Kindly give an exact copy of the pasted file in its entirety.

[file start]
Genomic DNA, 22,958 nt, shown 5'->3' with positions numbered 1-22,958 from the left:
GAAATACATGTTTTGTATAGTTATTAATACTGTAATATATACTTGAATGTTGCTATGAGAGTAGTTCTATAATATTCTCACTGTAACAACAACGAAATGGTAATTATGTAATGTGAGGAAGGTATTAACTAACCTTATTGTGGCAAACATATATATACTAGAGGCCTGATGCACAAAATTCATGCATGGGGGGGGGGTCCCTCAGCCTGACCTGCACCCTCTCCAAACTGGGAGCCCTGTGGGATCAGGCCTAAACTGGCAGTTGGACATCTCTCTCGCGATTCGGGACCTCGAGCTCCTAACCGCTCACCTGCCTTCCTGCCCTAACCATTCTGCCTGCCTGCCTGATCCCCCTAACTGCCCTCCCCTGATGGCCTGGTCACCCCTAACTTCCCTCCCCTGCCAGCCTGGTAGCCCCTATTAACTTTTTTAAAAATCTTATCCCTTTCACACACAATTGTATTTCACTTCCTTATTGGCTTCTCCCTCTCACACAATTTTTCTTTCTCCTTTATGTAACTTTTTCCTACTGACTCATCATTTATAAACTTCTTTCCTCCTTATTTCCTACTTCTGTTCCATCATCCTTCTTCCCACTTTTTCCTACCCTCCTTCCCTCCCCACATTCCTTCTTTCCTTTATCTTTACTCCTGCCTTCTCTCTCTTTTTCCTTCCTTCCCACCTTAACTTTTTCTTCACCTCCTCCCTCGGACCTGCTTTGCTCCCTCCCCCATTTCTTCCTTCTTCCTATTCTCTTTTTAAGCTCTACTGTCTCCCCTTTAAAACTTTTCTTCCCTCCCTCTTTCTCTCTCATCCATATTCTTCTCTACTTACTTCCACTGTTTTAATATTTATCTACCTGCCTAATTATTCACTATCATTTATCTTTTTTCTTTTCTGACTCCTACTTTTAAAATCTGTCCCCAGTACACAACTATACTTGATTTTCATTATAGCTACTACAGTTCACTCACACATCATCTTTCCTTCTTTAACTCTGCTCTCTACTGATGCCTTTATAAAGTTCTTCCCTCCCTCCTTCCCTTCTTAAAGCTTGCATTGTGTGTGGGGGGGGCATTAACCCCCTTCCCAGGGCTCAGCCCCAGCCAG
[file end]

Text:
Genomic DNA, 22,958 nt, shown 5'->3' with positions numbered 1-22,958 from the left:
GAAATACATGTTTTGTATAGTTATTAATACTGTAATATATACTTGAATGTTGCTATGAGAGTAGTTCTATAATATTCTCACTGTAACAACAACGAAATGGTAATTATGTAATGTGAGGAAGGTATTAACTAACCTTATTGTGGCAAACATATATATACTAGAGGCCTGATGCACAAAATTCATGCATGGGGGGGGGGTCCCTCAGCCTGACCTGCACCCTCTCCAAACTGGGAGCCCTGTGGGATCAGGCCTAAACTGGCAGTTGGACATCTCTCTCGCGATTCGGGACCTCGAGCTCCTAACCGCTCACCTGCCTTCCTGCCCTAACCATTCTGCCTGCCTGCCTGATCCCCCTAACTGCCCTCCCCTGATGGCCTGGTCACCCCTAACTTCCCTCCCCTGCCAGCCTGGTAGCCCCTATTAACTTTTTTAAAAATCTTATCCCTTTCACACACAATTGTATTTCACTTCCTTATTGGCTTCTCCCTCTCACACAATTTTTCTTTCTCCTTTATGTAACTTTTTCCTACTGACTCATCATTTATAAACTTCTTTCCTCCTTATTTCCTACTTCTGTTCCATCATCCTTCTTCCCACTTTTTCCTACCCTCCTTCCCTCCCCACATTCCTTCTTTCCTTTATCTTTACTCCTGCCTTCTCTCTCTTTTTCCTTCCTTCCCACCTTAACTTTTTCTTCACCTCCTCCCTCGGACCTGCTTTGCTCCCTCCCCCATTTCTTCCTTCTTCCTATTCTCTTTTTAAGCTCTACTGTCTCCCCTTTAAAACTTTTCTTCCCTCCCTCTTTCTCTCTCATCCATATTCTTCTCTACTTACTTCCACTGTTTTAATATTTATCTACCTGCCTAATTATTCACTATCATTTATCTTTTTTCTTTTCTGACTCCTACTTTTAAAATCTGTCCCCAGTACACAACTATACTTGATTTTCATTATAGCTACTACAGTTCACTCACACATCATCTTTCCTTCTTTAACTCTGCTCTCTACTGATGCCTTTATAAAGTTCTTCCCTCCCTCCTTCCCTTCTTAAAGCTTGCATTGTGTGTGGGGGGGGCATTAACCCCCTTCCCAGGGCTCAGCCCCAGCCAG